PUTTING EDUCATION TO WORK: HOW CRISTO REY HIGH SCHOOLS ARE TRANSFORMING URBAN EDUCATION
By Megan Sweas
Published by HarperOne, $24.99
You probably don't know Miguel Rios or Veronica Flores or David Lorenzo, but by the time you've finished reading about their struggles and triumphs, you'll feel as if you do. And what's more, you'll care about what happens to them and to their classmates in the 28 high schools across the country that make up the Cristo Rey network.
Megan Sweas tells their stories and those of their peers and teachers, as well as the larger story of an upstart Catholic educational enterprise, with heart and a telling eye for detail in Putting Education to Work: How Cristo Rey High Schools are Transforming Urban Education. Sweas writes occasionally for NCR.
The Cristo Rey Network, which serves more than 9,000 young people from economically disadvantaged backgrounds, started humbly enough. The brainchild of a Jesuit priest in Chicago, the first school opened in 1996 in that city's Pilsen neighborhood, a largely Mexican community on the Lower West Side. While today Pilsen is facing the forces of gentrification, nearly 20 years ago it was just another poor urban neighborhood with bad public schools and high dropout rates.
The school was funded through an innovative work-study model that persists today: Corporate partners pay students' tuition, and, in exchange, each student works five days every month for his or her corporate sponsor. Students learn people skills and how to operate in an office environment, interacting with -- and starting to act like -- professionals. Schools operating at full capacity cover more than half of their operating costs with the revenue generated by the work-study program.
From our sister publication: GSR in the Classroom is a supplementary curriculum for use in Catholic middle and high schools and faith formation programs. Learn more.
Once students cross the threshold of a Cristo Rey school, they enter what Sweas calls a "culture of high expectation" that is often quite different from anything they might have experienced previously. Sweas interviewed students from a number of the schools in the network. She sketches a compelling portrait of young people on the cusp of adulthood, some brimming with swagger they can't back up, others barely daring to hope that something better lies ahead, some driven by their own ambition, others prodded by grandparents and single parents to strive and achieve.
Proving the adage that people will rise to the occasion if given the chance (and if someone believes in them), many Cristo Rey students, who usually start high school at least two grade levels behind, make remarkable strides -- academically, personally, socially. That is a feat, because the stats Sweas ticks off are grim:
- Ninety-six percent are from minority communities;
- Seventy-seven percent qualify for free or reduced-price lunch;
- Average household incomes are less than $34,000 for a family of four.
High school graduation rates for this demographic are low, and college-going rates lower still, but that is ultimately the goal of Cristo Rey: to get these kids to aim for a university degree.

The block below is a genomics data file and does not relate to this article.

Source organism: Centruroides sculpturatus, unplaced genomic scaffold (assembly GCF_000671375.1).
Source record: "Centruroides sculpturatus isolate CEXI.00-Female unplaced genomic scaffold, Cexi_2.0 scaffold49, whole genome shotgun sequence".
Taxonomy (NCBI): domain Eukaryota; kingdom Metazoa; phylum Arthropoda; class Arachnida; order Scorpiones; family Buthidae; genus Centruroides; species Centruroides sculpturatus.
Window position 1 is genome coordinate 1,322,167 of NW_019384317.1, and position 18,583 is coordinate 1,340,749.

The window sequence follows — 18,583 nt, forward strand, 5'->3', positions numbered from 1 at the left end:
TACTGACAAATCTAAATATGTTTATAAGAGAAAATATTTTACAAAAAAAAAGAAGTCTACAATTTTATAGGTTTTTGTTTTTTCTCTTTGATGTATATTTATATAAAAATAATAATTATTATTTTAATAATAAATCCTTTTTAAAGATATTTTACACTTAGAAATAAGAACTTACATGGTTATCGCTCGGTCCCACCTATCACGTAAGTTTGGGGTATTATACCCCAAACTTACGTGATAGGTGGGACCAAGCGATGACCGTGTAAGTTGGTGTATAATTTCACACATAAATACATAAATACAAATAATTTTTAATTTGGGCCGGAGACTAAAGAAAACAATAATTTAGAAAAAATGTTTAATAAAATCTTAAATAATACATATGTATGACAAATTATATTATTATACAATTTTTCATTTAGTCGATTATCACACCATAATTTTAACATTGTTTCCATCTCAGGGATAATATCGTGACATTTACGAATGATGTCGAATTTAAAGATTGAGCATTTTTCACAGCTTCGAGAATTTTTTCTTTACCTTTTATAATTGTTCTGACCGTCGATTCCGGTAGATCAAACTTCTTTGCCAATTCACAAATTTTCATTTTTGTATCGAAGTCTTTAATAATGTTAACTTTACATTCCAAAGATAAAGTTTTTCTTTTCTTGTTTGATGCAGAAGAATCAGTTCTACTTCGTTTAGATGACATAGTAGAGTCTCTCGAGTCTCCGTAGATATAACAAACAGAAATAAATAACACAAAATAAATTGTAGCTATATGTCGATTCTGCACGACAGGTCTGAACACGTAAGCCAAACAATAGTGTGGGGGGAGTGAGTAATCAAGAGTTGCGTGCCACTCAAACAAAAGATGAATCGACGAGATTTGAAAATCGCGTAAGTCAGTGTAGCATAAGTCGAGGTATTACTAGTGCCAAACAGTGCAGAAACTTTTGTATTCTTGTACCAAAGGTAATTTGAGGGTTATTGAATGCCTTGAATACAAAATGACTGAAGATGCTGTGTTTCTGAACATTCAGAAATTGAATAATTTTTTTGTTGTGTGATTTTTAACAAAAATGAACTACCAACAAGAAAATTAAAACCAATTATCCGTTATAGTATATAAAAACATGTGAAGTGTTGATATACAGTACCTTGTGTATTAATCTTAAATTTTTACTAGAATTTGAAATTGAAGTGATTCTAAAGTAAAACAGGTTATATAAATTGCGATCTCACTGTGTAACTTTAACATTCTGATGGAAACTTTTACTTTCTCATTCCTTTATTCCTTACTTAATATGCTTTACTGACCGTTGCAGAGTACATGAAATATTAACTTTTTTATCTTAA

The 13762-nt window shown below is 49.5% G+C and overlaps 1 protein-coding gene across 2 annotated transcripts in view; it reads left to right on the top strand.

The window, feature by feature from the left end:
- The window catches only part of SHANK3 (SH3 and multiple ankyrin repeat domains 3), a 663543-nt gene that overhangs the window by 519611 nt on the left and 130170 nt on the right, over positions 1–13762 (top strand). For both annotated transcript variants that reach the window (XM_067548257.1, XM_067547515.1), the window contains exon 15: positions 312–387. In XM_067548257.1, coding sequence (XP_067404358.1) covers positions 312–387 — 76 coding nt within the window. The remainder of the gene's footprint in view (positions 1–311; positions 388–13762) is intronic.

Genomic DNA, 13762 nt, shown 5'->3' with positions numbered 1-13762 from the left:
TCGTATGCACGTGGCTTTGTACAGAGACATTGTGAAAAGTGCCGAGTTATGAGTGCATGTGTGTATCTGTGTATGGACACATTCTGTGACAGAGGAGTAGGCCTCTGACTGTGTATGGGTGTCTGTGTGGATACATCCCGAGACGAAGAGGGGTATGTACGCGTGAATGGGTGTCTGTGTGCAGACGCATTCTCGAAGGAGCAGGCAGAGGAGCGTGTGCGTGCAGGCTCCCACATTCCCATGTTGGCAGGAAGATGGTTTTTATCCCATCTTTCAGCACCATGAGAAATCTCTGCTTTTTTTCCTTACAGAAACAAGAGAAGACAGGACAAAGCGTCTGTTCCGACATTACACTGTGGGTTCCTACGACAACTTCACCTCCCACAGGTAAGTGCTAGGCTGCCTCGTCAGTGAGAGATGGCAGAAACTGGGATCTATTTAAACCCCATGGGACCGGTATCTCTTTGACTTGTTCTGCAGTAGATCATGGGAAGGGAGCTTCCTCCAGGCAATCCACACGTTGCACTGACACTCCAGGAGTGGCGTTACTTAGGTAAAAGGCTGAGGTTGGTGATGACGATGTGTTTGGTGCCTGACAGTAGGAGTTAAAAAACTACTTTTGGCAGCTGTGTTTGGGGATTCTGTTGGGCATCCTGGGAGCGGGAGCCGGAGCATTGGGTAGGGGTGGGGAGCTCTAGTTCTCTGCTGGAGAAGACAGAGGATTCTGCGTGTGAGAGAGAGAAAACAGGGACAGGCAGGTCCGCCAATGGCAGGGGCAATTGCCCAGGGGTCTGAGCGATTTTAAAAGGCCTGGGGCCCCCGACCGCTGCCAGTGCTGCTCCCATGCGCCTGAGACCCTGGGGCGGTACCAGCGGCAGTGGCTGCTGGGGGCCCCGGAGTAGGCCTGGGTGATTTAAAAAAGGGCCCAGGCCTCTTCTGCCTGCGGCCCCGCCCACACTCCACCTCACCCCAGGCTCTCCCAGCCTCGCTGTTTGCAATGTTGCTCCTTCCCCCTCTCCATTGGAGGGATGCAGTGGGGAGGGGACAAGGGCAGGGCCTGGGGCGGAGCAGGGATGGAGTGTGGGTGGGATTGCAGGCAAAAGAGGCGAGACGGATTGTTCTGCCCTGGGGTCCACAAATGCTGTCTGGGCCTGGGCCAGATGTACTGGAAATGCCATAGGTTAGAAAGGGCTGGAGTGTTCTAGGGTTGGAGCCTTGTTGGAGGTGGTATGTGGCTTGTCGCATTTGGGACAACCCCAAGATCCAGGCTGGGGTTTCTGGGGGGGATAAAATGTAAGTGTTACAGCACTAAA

The network's graduates boast a near 100 percent college acceptance rate, but here is where the numbers get a little sticky, which Sweas does not sugarcoat. Cristo Rey schools, on average, retain only 57 percent of students over the course of four years. Of those who leave, more than 40 percent do so for reasons beyond the school's control (family instability being a primary factor), while 32 percent do so for academic reasons.
By the 2007-2008 school year, the schools were becoming a victim of their own success: too much growth too quickly, with not enough attention paid to academic standards or what happens to kids once they get to college, where only 27 percent were earning a degree in five years.
Here, Sweas recounts how a new network president helped shift the focus from growth to quality, applying for grants to study what they were doing right and what they could be doing better to ensure greater collegiate success for their students. This led to the establishment of strict national standards covering academics (which Sweas likens to the Common Core, now in the political hot seat), college readiness, fundraising and feasibility.
Sweas puts Cristo Rey in the context of the highly successful urban Catholic school tradition and introduces readers not just to students but to the dedicated teachers, volunteers, board members and corporate sponsors who are the backbone of the Cristo Rey Network, doing their best to make their schools a safe, welcoming space in which young people can be their best selves.
The stories they tell are heartening and heartbreaking, like the one recounted by Franciscan Fr. Robert Sandoz, president of Christ the King in Newark, N.J. At a Saturday detention session, overcrowded with students who hadn't actually received the punishment to begin with, a puzzled Sandoz finally pulled one aside to ask what they were all doing there. "We'd rather be here on detention than in our house," said the young man.
It is stories like that that will make a motivated reader wonder whether there's a Cristo Rey school in his or her community and whether they need volunteers or corporate partners. There may well be, and they definitely do. Tell them Megan Sweas sent you. Chances are good she's visited the school and knows all about them.
[Julie Bourbon is editorial director at the Association of Governing Boards of Universities and Colleges.]